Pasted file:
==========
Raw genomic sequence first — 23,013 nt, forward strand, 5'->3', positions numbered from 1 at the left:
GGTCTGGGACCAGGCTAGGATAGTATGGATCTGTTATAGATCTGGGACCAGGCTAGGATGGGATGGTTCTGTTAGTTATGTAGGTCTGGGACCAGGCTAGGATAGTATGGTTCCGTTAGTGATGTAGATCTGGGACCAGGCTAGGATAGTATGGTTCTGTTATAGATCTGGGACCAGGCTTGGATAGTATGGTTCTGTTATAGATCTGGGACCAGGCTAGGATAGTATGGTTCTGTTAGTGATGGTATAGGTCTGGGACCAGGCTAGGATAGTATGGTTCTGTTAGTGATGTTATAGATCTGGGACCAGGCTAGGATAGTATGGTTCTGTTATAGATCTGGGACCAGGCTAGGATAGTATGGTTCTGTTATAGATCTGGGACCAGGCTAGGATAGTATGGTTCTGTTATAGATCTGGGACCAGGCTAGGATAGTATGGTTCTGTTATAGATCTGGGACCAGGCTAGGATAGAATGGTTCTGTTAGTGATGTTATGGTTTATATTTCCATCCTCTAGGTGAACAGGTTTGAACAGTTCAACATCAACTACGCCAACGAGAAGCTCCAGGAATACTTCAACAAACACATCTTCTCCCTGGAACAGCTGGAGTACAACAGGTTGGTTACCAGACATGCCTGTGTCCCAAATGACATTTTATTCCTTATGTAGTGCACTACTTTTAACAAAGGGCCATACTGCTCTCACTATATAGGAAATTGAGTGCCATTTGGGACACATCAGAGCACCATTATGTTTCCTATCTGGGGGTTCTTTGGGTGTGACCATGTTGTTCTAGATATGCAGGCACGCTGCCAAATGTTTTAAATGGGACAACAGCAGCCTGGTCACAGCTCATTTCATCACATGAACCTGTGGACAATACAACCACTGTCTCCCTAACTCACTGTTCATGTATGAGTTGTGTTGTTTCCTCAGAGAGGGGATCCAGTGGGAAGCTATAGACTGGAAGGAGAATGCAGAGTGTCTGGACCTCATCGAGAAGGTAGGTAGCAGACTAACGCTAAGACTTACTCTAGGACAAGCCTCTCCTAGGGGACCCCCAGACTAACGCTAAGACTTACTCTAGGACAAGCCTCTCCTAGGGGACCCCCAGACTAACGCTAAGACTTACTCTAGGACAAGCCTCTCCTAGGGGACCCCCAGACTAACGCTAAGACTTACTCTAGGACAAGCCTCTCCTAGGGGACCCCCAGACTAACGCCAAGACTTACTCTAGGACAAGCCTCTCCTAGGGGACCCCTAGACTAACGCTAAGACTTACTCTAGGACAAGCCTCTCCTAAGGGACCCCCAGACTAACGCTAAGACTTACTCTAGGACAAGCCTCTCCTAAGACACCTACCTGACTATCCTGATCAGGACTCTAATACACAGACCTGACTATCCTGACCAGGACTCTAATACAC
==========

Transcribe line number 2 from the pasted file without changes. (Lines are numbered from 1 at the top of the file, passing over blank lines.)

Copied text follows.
GGTCTGGGACCAGGCTAGGATAGTATGGATCTGTTATAGATCTGGGACCAGGCTAGGATGGGATGGTTCTGTTAGTTATGTAGGTCTGGGACCAGGCTAGGATAGTATGGTTCCGTTAGTGATGTAGATCTGGGACCAGGCTAGGATAGTATGGTTCTGTTATAGATCTGGGACCAGGCTTGGATAGTATGGTTCTGTTATAGATCTGGGACCAGGCTAGGATAGTATGGTTCTGTTAGTGATGGTATAGGTCTGGGACCAGGCTAGGATAGTATGGTTCTGTTAGTGATGTTATAGATCTGGGACCAGGCTAGGATAGTATGGTTCTGTTATAGATCTGGGACCAGGCTAGGATAGTATGGTTCTGTTATAGATCTGGGACCAGGCTAGGATAGTATGGTTCTGTTATAGATCTGGGACCAGGCTAGGATAGTATGGTTCTGTTATAGATCTGGGACCAGGCTAGGATAGAATGGTTCTGTTAGTGATGTTATGGTTTATATTTCCATCCTCTAGGTGAACAGGTTTGAACAGTTCAACATCAACTACGCCAACGAGAAGCTCCAGGAATACTTCAACAAACACATCTTCTCCCTGGAACAGCTGGAGTACAACAGGTTGGTTACCAGACATGCCTGTGTCCCAAATGACATTTTATTCCTTATGTAGTGCACTACTTTTAACAAAGGGCCATACTGCTCTCACTATATAGGAAATTGAGTGCCATTTGGGACACATCAGAGCACCATTATGTTTCCTATCTGGGGGTTCTTTGGGTGTGACCATGTTGTTCTAGATATGCAGGCACGCTGCCAAATGTTTTAAATGGGACAACAGCAGCCTGGTCACAGCTCATTTCATCACATGAACCTGTGGACAATACAACCACTGTCTCCCTAACTCACTGTTCATGTATGAGTTGTGTTGTTTCCTCAGAGAGGGGATCCAGTGGGAAGCTATAGACTGGAAGGAGAATGCAGAGTGTCTGGACCTCATCGAGAAGGTAGGTAGCAGACTAACGCTAAGACTTACTCTAGGACAAGCCTCTCCTAGGGGACCCCCAGACTAACGCTAAGACTTACTCTAGGACAAGCCTCTCCTAGGGGACCCCCAGACTAACGCTAAGACTTACTCTAGGACAAGCCTCTCCTAGGGGACCCCCAGACTAACGCTAAGACTTACTCTAGGACAAGCCTCTCCTAGGGGACCCCCAGACTAACGCCAAGACTTACTCTAGGACAAGCCTCTCCTAGGGGACCCCTAGACTAACGCTAAGACTTACTCTAGGACAAGCCTCTCCTAAGGGACCCCCAGACTAACGCTAAGACTTACTCTAGGACAAGCCTCTCCTAAGACACCTACCTGACTATCCTGATCAGGACTCTAATACACAGACCTGACTATCCTGACCAGGACTCTAATACAC